Perennial or annual, terrestrial or epiphytic usually rhizomatous herbs. Roots fibrous or tuber-like. Usually rhizome present. Leaves spiral, opposite or whorled on the aerial stem or in basal rosettes; sessile or ± petiolate, with or without sheathing base, lamina entire, ovate to linear, rarely sagittate, with few prominent parallel veins. Inflorescence racemes or spikes or borne in axillary clusters on a leafy stem. Flowers bisexual, actinomorphic, hypogynous or epigynous. Tepals usually 3 + 3, commonly all similar, gamophyllous, tubular below, lobes free.. Stamens usually 6, filaments free or epiphyllous, commonly inserted in the upper part of the tube; anthers basifixed or dorsifixed, dehiscence longitudinal. Pistil tricarpellary, syncarpous, usually trilocular, placentation axile or basal, ovule 2-many per locule, style simple, stigma capitate or 3-lobed. Fruit usually a berry or capsule rupturing irregularly. Seeds sometimes with a showy sarcotesta.
Seventeen genera and c. 130 spp., distributed in North and Central America, Europe, Russia, Turkey, Afghanistan, Pakistan, India, China and south to about Bali and Lombok and Australia; represented in Pakistan by one genus and four species.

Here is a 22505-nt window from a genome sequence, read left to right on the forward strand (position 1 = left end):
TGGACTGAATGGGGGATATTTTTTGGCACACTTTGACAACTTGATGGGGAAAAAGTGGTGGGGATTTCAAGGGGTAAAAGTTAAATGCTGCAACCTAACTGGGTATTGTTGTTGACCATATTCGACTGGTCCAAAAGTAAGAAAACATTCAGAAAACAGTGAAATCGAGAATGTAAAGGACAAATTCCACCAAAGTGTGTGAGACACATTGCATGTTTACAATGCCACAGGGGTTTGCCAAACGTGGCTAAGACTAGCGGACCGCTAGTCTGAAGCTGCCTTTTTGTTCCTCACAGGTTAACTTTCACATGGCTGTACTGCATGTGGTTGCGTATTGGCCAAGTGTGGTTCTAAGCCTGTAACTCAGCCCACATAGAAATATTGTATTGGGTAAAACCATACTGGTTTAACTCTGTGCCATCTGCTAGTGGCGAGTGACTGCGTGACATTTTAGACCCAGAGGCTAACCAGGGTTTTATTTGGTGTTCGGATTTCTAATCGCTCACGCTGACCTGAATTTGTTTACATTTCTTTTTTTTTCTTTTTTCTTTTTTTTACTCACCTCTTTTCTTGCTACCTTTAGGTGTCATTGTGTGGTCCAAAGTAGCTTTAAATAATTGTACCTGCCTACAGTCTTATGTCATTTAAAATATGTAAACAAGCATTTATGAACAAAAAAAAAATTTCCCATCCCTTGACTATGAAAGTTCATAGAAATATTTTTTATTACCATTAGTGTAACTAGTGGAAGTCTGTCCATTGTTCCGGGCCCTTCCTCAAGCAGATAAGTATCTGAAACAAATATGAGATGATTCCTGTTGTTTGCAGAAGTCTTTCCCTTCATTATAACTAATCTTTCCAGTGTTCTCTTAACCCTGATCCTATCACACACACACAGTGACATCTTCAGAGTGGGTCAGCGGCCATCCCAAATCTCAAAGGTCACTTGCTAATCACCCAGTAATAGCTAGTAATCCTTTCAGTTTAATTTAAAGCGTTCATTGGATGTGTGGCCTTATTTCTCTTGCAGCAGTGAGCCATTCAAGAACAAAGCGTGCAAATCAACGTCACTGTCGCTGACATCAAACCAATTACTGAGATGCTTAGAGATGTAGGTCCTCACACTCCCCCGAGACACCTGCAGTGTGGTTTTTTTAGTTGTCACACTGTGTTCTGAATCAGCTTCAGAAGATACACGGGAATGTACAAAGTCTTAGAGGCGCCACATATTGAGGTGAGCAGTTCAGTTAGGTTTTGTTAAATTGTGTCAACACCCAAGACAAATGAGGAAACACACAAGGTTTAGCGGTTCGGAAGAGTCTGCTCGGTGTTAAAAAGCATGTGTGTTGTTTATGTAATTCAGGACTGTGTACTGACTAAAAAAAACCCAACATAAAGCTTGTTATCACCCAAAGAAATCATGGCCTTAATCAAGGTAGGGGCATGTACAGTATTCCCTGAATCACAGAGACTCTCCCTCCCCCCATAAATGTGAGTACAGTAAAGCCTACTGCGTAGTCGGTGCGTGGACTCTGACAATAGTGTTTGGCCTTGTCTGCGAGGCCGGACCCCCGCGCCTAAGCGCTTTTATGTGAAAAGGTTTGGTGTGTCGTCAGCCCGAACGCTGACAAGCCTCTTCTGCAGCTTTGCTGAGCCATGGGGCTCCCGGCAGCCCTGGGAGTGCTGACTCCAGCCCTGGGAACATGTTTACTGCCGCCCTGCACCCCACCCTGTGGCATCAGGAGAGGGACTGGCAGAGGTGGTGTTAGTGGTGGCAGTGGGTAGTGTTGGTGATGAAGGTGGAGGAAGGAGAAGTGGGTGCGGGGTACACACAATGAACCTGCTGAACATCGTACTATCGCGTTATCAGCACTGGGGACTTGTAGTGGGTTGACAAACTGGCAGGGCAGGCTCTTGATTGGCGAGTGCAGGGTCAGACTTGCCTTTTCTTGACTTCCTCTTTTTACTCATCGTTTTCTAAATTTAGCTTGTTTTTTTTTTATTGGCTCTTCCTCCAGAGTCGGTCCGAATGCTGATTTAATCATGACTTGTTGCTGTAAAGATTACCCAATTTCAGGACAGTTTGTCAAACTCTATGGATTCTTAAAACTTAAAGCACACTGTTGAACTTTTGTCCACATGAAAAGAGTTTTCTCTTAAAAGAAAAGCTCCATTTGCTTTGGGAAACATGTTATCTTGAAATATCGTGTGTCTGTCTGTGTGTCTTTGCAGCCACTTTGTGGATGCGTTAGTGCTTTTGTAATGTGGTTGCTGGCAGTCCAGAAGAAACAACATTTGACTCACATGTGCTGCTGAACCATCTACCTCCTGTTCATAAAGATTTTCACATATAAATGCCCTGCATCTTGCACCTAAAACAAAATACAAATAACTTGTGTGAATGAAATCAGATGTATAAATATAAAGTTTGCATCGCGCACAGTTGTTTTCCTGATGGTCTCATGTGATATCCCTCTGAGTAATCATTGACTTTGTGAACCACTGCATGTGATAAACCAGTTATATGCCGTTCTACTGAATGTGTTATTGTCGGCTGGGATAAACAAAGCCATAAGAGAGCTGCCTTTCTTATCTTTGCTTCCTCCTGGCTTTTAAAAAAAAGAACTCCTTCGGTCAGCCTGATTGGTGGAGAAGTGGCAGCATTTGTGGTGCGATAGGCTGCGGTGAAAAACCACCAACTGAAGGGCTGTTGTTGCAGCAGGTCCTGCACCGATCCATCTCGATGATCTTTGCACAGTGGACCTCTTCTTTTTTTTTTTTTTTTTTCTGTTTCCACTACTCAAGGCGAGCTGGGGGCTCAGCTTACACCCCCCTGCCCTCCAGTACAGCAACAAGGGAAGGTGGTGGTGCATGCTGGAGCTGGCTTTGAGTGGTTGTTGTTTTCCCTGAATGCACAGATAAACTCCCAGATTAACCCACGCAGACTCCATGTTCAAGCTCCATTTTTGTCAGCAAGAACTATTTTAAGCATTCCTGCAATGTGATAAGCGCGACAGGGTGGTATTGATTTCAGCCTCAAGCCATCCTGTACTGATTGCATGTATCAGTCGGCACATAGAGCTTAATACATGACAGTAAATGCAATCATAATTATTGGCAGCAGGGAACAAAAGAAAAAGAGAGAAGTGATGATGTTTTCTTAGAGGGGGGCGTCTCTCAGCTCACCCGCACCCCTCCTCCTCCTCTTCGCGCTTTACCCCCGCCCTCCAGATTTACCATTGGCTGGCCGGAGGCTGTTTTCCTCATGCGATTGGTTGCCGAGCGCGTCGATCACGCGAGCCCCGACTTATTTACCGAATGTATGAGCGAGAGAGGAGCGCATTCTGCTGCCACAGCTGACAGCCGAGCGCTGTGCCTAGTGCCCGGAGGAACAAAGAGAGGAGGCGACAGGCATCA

Acknowledgement: We are grateful to the Directors/ Curators of the following herbaria for herbarium and library facilities and for sending the specimens on loan: BM, K, RAW. Special thanks are due to Chris Brickell for going through the manuscript and offering valuable suggestions. We gratefully acknowledge financial support for this publication from the Andrew Mellon Foundation and National Science Foundation (DEB 0103783), Washington, U.S.A. obtained through the Missouri Botanical Garden, St. Louis, U.S.A. We are grateful to Professor Peter H. Raven of the Missouri Botanical Garden for his assistance in securing the support. Grateful thanks are due to Professor Pirzada Qasim Raza Siddiqui, Vice-Chancellor, University of Karachi and Professor Shahid Shaukat, Chairman, Department of Botany, University of Karachi for providing working facilities to the project and for their understanding and encouragement.
This issue is funded in part by the US National Science Foundation and the Andrew W. Mellon Foundation.